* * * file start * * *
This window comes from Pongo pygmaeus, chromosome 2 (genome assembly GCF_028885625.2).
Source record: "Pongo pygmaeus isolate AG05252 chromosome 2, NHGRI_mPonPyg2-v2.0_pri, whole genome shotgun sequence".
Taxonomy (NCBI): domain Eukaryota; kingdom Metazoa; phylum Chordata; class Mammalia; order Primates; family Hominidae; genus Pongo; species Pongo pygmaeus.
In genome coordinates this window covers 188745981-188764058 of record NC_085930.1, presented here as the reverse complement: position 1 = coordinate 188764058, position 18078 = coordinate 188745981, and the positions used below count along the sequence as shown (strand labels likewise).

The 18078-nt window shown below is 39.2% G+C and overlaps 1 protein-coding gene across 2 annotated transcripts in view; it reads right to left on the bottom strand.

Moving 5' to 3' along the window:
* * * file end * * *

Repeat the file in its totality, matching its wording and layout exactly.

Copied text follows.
This window comes from Pongo pygmaeus, chromosome 2 (genome assembly GCF_028885625.2).
Source record: "Pongo pygmaeus isolate AG05252 chromosome 2, NHGRI_mPonPyg2-v2.0_pri, whole genome shotgun sequence".
Taxonomy (NCBI): domain Eukaryota; kingdom Metazoa; phylum Chordata; class Mammalia; order Primates; family Hominidae; genus Pongo; species Pongo pygmaeus.
In genome coordinates this window covers 188745981-188764058 of record NC_085930.1, presented here as the reverse complement: position 1 = coordinate 188764058, position 18078 = coordinate 188745981, and the positions used below count along the sequence as shown (strand labels likewise).

The 18078-nt window shown below is 39.2% G+C and overlaps 1 protein-coding gene across 2 annotated transcripts in view; it reads right to left on the bottom strand.

Moving 5' to 3' along the window: